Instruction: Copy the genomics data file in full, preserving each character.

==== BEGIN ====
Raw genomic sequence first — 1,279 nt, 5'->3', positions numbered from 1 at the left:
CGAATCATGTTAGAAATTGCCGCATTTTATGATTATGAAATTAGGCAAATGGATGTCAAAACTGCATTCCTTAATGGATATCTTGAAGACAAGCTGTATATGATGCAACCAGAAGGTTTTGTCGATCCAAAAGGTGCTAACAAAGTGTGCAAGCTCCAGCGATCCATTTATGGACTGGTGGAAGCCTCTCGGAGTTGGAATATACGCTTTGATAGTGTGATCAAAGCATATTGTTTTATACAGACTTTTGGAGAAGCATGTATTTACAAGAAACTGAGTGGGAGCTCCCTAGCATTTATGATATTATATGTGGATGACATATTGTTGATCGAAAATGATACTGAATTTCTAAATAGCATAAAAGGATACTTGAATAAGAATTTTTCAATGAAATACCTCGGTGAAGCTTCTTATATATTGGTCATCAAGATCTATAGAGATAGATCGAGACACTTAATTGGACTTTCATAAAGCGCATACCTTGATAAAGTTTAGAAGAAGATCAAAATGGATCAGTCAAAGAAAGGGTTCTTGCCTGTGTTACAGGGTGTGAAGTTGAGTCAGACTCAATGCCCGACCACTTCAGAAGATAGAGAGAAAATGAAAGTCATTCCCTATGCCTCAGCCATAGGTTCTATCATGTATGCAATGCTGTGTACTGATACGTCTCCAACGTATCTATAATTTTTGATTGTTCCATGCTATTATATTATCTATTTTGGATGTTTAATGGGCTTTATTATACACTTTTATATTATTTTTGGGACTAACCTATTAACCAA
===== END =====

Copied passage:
Raw genomic sequence first — 1,279 nt, 5'->3', positions numbered from 1 at the left:
CGAATCATGTTAGAAATTGCCGCATTTTATGATTATGAAATTAGGCAAATGGATGTCAAAACTGCATTCCTTAATGGATATCTTGAAGACAAGCTGTATATGATGCAACCAGAAGGTTTTGTCGATCCAAAAGGTGCTAACAAAGTGTGCAAGCTCCAGCGATCCATTTATGGACTGGTGGAAGCCTCTCGGAGTTGGAATATACGCTTTGATAGTGTGATCAAAGCATATTGTTTTATACAGACTTTTGGAGAAGCATGTATTTACAAGAAACTGAGTGGGAGCTCCCTAGCATTTATGATATTATATGTGGATGACATATTGTTGATCGAAAATGATACTGAATTTCTAAATAGCATAAAAGGATACTTGAATAAGAATTTTTCAATGAAATACCTCGGTGAAGCTTCTTATATATTGGTCATCAAGATCTATAGAGATAGATCGAGACACTTAATTGGACTTTCATAAAGCGCATACCTTGATAAAGTTTAGAAGAAGATCAAAATGGATCAGTCAAAGAAAGGGTTCTTGCCTGTGTTACAGGGTGTGAAGTTGAGTCAGACTCAATGCCCGACCACTTCAGAAGATAGAGAGAAAATGAAAGTCATTCCCTATGCCTCAGCCATAGGTTCTATCATGTATGCAATGCTGTGTACTGATACGTCTCCAACGTATCTATAATTTTTGATTGTTCCATGCTATTATATTATCTATTTTGGATGTTTAATGGGCTTTATTATACACTTTTATATTATTTTTGGGACTAACCTATTAACCAA